“Congress can do a lot of things, but I highly doubt this Congress, which has a heavy states-rights focus, will start meddling in the affairs of states on energy policy issues,” Maisano said. “If that’s what Californians are going to keep voting for, I don’t see why anybody would tell them to stop doing that.”
Mary Nichols, chair of the California Air Resources Board, agrees. On Friday, Nichols said she doesn’t expect Congress will try to pre-empt California’s state laws because it would require Congress to pass complex new national laws — on issues such as renewable energy or cap-and-trade programs — and impose a one-size-fits-all law for all states.
Instead, she said, California could well go back to where it was during the administration of President George W. Bush. When Bush took office in 2001, he abandoned the Kyoto climate treaty that the Clinton administration negotiated and loosened pollution rules on industry, saying they were too costly. California responded by passing Assembly Bill 32, its landmark cap-and-trade law, along with cleaner car standards and renewable energy mandates. Other states, including Washington, Oregon and New England states, copied many of those policies, she noted.
“This isn’t just a matter of state pride,” Nichols said. “We have an economy that is tied to the growth of renewable energy and clean technology. We are attracting investments at a record rate. It would be foolish from an economic standpoint to go backward.”
Billionaire philanthropist Tom Steyer, of San Francisco, a donor to environmental causes, said the world will look to California even more for leadership.
“This is a very dangerous policy that they say they are going to pursue,” he said of the Republicans’ plans. “California’s role becomes much more important. There’s no question about that.”
Other environmentalists are bracing for a new federal effort to expand oil drilling off California’s coast, similar to when President Ronald Reagan appointed James Watt as interior secretary in the 1980s. Watt then sought to drill off Big Sur and the San Mateo and Sonoma coasts.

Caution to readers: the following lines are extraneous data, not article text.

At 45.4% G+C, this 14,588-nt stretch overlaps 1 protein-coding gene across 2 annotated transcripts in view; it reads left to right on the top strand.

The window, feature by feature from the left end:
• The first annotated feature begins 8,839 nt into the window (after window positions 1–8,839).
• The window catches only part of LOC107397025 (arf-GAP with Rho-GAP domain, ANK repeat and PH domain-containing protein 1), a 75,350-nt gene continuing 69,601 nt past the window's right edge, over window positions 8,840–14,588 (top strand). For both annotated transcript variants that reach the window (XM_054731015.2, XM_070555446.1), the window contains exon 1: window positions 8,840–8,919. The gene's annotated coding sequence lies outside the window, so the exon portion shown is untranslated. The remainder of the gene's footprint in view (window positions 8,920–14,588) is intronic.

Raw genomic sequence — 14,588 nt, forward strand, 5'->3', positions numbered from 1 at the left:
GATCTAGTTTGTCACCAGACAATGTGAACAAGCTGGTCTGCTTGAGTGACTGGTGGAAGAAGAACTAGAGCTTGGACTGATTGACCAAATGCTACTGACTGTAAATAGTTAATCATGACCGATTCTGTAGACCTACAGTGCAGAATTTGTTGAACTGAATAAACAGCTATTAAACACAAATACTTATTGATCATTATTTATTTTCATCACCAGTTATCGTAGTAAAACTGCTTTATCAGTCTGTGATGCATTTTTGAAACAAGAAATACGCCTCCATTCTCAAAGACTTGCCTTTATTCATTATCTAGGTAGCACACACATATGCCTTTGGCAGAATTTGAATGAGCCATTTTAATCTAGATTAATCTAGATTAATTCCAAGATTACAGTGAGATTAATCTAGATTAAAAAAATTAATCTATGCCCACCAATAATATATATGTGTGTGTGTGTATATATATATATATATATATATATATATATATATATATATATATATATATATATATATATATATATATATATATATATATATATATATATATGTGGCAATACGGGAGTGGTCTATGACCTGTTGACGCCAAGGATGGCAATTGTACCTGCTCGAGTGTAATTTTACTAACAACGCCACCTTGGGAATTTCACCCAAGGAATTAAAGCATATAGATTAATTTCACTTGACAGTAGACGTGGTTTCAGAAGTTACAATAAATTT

Although national marine sanctuaries now stretch from Hearst Castle to Point Arena in Mendocino County, oil companies have wanted to drill for years off Humboldt, Orange County, Malibu and other areas, said Richard Charter, a veteran activist in Bodega Bay with the Ocean Foundation. The California Coastal Commission and coastal cities will file lawsuits to block drilling if the Trump administration tries to allow it, he added.
“We knew eventually the oil companies would come back,” Charter said. Former Sierra Club leader “David Brower said that all of our victories in the environmental movement are temporary and all of our losses are permanent. We are really in danger of some earth-shattering losses if we aren’t careful.”
Ethan Elkind, director of the climate program at the UC Berkeley School of Law, said the federal government could affect California industries by limiting or ending tax credits for electric vehicles, solar and wind power. A big infrastructure bill could boost pollution if most of the money goes to highways in suburban areas instead of urban centers and renewable energy projects, he said.
“California is the fifth largest economy in the world,” Elkind said. “That’s quite a powerful entity to be committed to these climate goals. I don’t think all is lost, but this election is a big setback for climate policy.”